Troubadour OM. Preliminary review.
Yesterday I took delivery of a Troubadour octave mandolin from David Kilpatrick in Scotland. I thought I'd offer a preliminary review based on my first few hours with it. If any subsequent experience adds to, or modifies, the opinions posted here I will add them as and when.
David sources his mandolas, octaves and bouzoukis from Hora in Romania. The same factory makes similar instruments for the Ozark brand and for the Blue Moon brand distributed by Hobgoblin - David's Troubadour instruments are made to his spec with a different choice of woods from the other versions.
The instrument I chose was the 'Tamburlin'. David calls this an "octave mandola" after the European preference. I know our North American friends favour the more logical (though historically debatable) "octave mandolin". With a scale length of 23 inches one could settle the argument by calling it a short-scale bouzouki.
I had heard that these are of light construction, and they surely are. Before ordering I checked with David to make sure that he was confident that the Tamburlin would cope with D'Addario J80 octave mando strings. He said they'd be fine.
I wasn't expecting anything spectacular for £139 including shipping (within UK. Other shipping rates for elsewhere).
When I opened the box, the first thing that struck me was the inadequacy of the "gig bag". It is no more than a flimsy cover. Most owners will want to get a decent bag or case ASAP. The second thing that struck me was, as mentioned, the light weight of the instrument.
Overall construction seems neat and well finished. The finish itself seems competently done. The blonde natural look is very clean and, to me, quite attractive.
The factory strings are dreadful. The first thing I did was to replace them with D'Addarios. That done, the mando is transformed. It sounds pretty good. Adequate volume, pleasant tone and the 23 inch scale is about right for J80s. This match between strings and scale is much better than the floppiness I experienced when I tried an Ozark branded version of the Trinity College type OM.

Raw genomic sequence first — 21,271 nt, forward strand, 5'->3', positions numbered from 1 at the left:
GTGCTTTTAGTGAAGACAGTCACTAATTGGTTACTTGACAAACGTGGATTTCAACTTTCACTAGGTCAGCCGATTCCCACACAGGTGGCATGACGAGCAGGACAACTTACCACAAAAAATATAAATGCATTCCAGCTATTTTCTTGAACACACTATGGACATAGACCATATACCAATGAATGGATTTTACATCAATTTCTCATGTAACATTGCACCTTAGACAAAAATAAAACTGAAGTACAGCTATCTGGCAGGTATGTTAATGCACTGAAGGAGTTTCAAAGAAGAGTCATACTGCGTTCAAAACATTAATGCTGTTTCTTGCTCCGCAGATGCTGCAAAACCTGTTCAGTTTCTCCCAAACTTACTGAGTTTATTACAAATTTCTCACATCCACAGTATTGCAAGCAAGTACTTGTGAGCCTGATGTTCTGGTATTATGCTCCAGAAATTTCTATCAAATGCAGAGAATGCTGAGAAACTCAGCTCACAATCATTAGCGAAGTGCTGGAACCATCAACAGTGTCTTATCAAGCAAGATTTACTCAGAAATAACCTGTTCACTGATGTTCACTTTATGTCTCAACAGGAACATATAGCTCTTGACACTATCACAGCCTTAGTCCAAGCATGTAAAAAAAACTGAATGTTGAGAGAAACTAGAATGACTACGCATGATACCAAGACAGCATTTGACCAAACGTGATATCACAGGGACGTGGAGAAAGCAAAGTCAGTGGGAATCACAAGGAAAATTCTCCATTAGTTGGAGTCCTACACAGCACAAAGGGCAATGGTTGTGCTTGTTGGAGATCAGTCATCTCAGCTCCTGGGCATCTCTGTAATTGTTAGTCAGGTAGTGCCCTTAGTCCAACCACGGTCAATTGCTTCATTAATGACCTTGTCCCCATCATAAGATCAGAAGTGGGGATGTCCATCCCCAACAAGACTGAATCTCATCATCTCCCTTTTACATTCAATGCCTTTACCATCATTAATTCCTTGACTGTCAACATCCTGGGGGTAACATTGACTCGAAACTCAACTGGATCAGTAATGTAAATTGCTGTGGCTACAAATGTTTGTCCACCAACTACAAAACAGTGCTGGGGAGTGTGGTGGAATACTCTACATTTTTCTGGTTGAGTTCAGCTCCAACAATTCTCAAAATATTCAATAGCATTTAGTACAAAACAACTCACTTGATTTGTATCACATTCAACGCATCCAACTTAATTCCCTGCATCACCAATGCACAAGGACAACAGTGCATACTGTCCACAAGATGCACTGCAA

I would suggest that the Tamburlin is more suited to confident tweakers as an upgrade project than to someone expecting a wonderful instrument out of the box. The fretting is just adequate, with some rough ends and just a tiny bit of waviness when one sights lengthwise along the neck. The plastic nut (for string spacing only, as action is addressed by a zero fret) is awful. Mine actually came off as I was removing the factory strings. The bridge is not really up to much and the tail piece is not perfectly aligned to achieve centring of the strings on the fretboard.
The tuners are pretty poor. They do not work smoothly, and the buttons on a couple of them are threatening to come loose. I do not have any expience of slot-headstock tuners except on low-tension Spanish-style guitars, so I don't know if this roughness of operation is usual.
None of these limitations is fatal. A keen tweaker will be used to making new nuts, shifting tailpieces and making or adjusting new bridges. I intend to do all of these things. Once done, I suspect that the light Troubadour OM will be a pretty nice instrument. The frets would still benefit from a bit of a dress and polish, but that can be done when I have the time (and the courage, as fret tweaks are not an area of wide experience for me).
Overall, I think the price is fair for a nice looking and sounding instrument that seems to be of sound basic construction. I do think that the slightly non-central strings, loose nut, cheap bridge and low-quality tuners may make life difficult for anyone who is not used to addressing these areas on a DIY basis.
I'll keep you updated.
Blue Chip picks, Tone-Gard